Past and Present of Battery Production

Nurmyrat Mommayev
Past and Present of Battery Production
The discovery of new methods to obtain lithium ore and its use in battery technology have increased the efficiency of batteries.

In the past, battery powered equipment and machines were less common because of the short battery life and the high cost of battery production. Today, the need for batteries has become many times greater than before. While in the past the batteries were used only in certain product groups, they have now become indispensable in countless fields from smart systems to the auto industry.

In the aforementioned fields, the use of short life, single-charge batteries is almost non-existent now.

The discovery of new methods to obtain lithium ore and its use in battery technology have increased such technologies’ efficiency. This has led to an increase in the demand for lithium.

Although there are lithium resources in many parts of the world, the production side is limited as the processing and separation stage requires a significant investment. This has resulted in the deterioration of lithium’s supply and demand balance and its entry to the list of critical raw materials. Lithium, which cost around $4.45 thousand per ton in 2012, made its first leap in 2016, increasing 60% to reach $8.84 thousand per ton. Lithium prices, which decreased to $6.8 thousand as a result of demand slump at the start of the pandemic, increased by 3 times to reach $17 thousand a year later. In 2022, it’s price saw a year-on-year increase of more than 400% and reached $78 thousand.

Below is the price of a ton of lithium over the last ten years:

  • 2012: $4.45 thousand
  • 2013: $4.75 thousand
  • 2014: $4.68 thousand
  • 2015: $5.11 thousand
  • 2016: $8.84 thousand
  • 2017: $12.07 thousand
  • 2018: $14.66 thousand
  • 2019: $11.31 thousand
  • 2020: $6.8 thousand
  • 2021: $17 thousand
  • 2022: $78.03 thousand

With the easing of the pandemic related restrictions, the demand for battery products has increased more than ever, and therefore, their prices are not expected to decrease in the short term.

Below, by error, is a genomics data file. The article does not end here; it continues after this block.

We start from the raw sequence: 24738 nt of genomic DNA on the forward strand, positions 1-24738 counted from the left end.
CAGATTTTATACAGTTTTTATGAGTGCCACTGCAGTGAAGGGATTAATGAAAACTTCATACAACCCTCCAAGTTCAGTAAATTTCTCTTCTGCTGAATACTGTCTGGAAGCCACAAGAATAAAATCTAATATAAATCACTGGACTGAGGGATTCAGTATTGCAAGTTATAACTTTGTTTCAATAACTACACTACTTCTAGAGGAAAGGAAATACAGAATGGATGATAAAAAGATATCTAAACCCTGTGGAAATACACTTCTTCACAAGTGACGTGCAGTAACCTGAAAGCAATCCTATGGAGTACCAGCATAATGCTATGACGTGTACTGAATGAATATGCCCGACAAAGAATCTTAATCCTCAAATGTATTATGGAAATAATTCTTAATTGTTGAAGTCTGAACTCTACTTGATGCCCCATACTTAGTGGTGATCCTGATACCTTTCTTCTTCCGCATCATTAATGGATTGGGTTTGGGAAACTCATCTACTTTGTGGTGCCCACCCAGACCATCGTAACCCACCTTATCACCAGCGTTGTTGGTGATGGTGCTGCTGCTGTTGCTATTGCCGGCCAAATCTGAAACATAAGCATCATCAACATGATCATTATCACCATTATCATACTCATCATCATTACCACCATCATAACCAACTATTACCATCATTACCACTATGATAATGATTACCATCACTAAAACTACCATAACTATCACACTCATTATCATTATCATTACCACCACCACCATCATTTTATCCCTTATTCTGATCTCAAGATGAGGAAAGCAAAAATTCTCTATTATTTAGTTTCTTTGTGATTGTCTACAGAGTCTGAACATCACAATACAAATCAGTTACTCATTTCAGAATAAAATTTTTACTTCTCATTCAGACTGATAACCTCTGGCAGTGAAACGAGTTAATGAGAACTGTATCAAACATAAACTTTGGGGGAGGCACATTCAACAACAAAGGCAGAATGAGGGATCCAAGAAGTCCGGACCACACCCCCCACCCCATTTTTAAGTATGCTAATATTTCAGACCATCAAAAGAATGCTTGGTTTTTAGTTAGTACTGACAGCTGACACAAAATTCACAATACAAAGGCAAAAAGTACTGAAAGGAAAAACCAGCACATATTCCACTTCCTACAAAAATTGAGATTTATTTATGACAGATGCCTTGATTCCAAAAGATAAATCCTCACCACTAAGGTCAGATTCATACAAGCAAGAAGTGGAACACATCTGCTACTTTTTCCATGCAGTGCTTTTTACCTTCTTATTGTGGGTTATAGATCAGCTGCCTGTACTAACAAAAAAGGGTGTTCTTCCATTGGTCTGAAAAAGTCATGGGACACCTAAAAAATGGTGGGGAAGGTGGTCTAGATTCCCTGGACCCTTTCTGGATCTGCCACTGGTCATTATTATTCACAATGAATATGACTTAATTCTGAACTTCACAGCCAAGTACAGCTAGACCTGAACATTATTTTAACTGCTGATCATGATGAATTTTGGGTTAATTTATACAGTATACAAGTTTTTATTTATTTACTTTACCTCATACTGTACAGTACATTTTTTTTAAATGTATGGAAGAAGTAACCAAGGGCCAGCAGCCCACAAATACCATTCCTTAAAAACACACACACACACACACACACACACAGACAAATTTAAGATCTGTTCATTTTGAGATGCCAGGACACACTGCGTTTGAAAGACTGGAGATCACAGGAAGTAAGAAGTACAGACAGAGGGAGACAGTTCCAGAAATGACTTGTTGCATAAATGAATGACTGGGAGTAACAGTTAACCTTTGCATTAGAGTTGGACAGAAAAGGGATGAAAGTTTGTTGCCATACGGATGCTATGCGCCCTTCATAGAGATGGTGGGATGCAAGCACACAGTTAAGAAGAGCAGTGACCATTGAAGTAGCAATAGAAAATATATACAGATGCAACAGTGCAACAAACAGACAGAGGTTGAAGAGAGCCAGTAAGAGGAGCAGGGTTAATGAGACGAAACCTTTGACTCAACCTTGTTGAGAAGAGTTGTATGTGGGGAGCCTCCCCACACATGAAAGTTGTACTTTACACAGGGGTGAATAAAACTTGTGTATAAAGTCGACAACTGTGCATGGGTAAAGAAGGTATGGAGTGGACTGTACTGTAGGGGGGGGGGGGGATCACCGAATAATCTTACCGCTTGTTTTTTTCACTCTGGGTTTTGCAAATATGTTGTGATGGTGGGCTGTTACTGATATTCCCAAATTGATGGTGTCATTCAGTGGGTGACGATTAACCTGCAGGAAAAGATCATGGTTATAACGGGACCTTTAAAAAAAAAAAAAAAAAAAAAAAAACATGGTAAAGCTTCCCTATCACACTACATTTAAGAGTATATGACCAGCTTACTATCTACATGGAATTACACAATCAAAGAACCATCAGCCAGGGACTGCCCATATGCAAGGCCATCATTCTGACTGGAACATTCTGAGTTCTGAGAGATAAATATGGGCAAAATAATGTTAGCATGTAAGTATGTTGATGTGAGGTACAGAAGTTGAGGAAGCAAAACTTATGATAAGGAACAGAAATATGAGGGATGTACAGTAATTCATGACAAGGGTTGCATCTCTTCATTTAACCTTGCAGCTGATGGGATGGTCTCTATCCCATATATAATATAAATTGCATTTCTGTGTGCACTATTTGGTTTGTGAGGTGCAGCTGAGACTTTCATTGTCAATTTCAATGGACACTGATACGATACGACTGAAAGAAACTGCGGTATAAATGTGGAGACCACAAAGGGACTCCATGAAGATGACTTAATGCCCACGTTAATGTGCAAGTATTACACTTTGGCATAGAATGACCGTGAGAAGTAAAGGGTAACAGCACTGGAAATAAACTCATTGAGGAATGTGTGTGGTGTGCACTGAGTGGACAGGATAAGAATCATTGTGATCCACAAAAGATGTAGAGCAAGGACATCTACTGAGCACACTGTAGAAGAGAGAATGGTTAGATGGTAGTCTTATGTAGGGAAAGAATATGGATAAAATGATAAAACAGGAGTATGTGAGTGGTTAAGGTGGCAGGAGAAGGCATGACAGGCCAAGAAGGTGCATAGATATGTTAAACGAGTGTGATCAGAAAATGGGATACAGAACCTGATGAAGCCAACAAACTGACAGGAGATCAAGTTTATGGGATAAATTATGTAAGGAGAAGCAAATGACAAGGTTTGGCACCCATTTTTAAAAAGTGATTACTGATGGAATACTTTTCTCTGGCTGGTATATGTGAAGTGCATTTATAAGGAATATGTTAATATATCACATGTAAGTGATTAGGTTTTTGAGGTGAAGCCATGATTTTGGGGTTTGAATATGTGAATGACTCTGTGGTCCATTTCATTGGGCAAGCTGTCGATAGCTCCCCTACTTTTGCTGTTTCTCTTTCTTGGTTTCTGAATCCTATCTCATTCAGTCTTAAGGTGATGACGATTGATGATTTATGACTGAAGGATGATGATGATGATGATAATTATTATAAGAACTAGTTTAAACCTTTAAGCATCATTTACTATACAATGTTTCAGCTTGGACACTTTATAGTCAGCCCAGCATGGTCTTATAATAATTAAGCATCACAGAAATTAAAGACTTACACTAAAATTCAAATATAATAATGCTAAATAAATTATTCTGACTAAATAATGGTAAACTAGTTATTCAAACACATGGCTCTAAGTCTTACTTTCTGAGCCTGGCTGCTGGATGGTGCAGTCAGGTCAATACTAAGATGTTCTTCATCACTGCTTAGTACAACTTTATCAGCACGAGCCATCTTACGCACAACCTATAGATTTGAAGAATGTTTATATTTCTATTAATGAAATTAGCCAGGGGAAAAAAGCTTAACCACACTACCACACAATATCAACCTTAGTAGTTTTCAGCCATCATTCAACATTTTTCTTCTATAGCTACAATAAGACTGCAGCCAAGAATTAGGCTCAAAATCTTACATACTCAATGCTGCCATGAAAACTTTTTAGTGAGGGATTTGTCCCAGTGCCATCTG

In a tweet, the founder of the world’s largest electric vehicle manufacturer Tesla Elon Musk said Tesla may get into the lithium mining and refining business directly and at scale because the cost of the metal, a key component in manufacturing batteries, have gotten so high.

"Price of lithium has gone to insane levels," Musk tweeted. "There is no shortage of the element itself, as lithium is almost everywhere on Earth, but pace of extraction/refinement is slow."

Lithium production is expected to triple by 2030 with the commissioning of new facilities. As we mentioned in our previous article, Tesla can actually be defined as a battery company rather than an automobile company.

Thus, it is predicted that the battery business, especially the production of long-lasting and efficient batteries, will be one of the most profitable sectors in the future.

The launch of lithium production in Turkmenistan and its further export to international markets will give a powerful impetus to turning the country into a major player in this direction, according to the articles of Ogulgerek Rejepova and Doctor of Technical Sciences Allaberdi Ilyasov published in Turkmen media. Turkmenistan has all the natural, technological and human resources to establish the production of lithium, as well as to supply this strategically important element to the world markets.

Nurmyrat Mommayev,

PhD Candidate at Marmara University's Department of Political Science and International Relations in Istanbul, Turkey